Backseat driving doesn’t always require the presence of an actual backseat.
A 7-year-old by the name of Araya Weeden found this out the hard way on Sunday morning, hurtling down Allegheny Street in a little red car on loan from the DuBois All-American Soap Box Derby.
Araya was performing pretty well for her first time behind the wheel of — well, anything — managing to avoid the siren song of the little orange cones formalizing the division between dual lanes of competition.
With that in mind, none of the spectators lined up outside of the Centre County Historical Museum appeared the least bit concerned when it became evident that Araya was due to arrive at the finish line well behind her opponent.
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They did, however, seem ever so slightly alarmed when she showed no sign of slowing down.
“Brake! BRAKE!” said voices coming from every direction.
Even in the madcap world of a soap box derby, there’s something to be said for the ability to follow directions. Araya hit the brakes, gliding to a safe stop at the bottom of the hill.
Whenever I saw a cone, I was trying to turn and not hit the cone.
Araya Weeden, age 7
Lest anyone be tempted to chalk all of this up to beginner’s luck, rest assured that there was, in fact, a keen and pervasive sense of strategy at play.
“Whenever I saw a cone, I was trying to turn and not hit the cone,” Araya said.
So there you go.
Youthful victories aside, the sundrenched Sunday morning was a special occasion in its own right, the first time in 27 years that the derby visited the hills of Bellefonte.
Allegheny Street has changed since then — for that matter so has race Director Alan Uhler. Then, he was just another driver riding a soap box over a bumpy concrete road. Now he’s got the whole operation wrapped around his fingertip.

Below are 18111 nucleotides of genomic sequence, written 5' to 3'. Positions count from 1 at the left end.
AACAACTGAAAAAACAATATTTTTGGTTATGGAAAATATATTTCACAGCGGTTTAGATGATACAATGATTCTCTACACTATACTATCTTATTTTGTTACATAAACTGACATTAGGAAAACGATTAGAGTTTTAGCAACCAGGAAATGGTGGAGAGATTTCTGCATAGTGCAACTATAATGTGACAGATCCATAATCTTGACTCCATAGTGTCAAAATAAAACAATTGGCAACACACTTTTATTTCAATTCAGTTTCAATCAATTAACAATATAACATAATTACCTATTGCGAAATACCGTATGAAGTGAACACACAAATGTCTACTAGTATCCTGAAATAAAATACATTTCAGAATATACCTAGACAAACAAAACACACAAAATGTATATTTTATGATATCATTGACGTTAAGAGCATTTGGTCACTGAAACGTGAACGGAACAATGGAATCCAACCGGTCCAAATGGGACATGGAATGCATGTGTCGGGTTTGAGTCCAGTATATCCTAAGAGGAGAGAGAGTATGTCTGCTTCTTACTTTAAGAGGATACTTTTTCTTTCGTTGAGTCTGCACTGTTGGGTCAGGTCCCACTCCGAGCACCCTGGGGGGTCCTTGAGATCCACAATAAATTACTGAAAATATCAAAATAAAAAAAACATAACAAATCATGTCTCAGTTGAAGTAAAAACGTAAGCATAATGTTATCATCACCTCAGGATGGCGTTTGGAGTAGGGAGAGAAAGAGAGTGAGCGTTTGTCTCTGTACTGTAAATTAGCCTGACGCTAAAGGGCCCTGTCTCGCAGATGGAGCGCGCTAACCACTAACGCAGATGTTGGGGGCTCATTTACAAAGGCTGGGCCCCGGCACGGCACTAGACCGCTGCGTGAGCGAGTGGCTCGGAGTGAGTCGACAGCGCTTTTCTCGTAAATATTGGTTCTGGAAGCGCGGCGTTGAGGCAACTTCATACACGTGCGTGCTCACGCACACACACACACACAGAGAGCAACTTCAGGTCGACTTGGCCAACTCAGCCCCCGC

“Some people might consider us crazy but we love what we do. We get to spend a lot of time with our kids,” Uhler said.
Common interests are helpful in that regard. All three of Uhler’s children race, providing him with a finer appreciation for the neuroses that can plague newbies at the gate.
Some people might consider us crazy but we love what we do. We get to spend a lot of time with our kids.
Alan Uhler, race director
He spent the bulk of his morning at the intersection of Allegheny and Linn Street, helping anxious drivers get settled at the starting line.
Uhler was still there by the time Araya made her third trip to the top of the hill, holding onto a healthy skepticism that a safe arrival was awaiting her in the parking lot below.
“If you get scared, put your brake down. Let me see it,” Uhler told her.
Araya once again demonstrated that she knew exactly how the brake worked. Satisfied, Uhler prepped her for launch.
She was smiling when she took off — nervous, yes, — but what better indicator that you’re having the time of your life?
“I was a little bit scared but I was excited,” Araya said.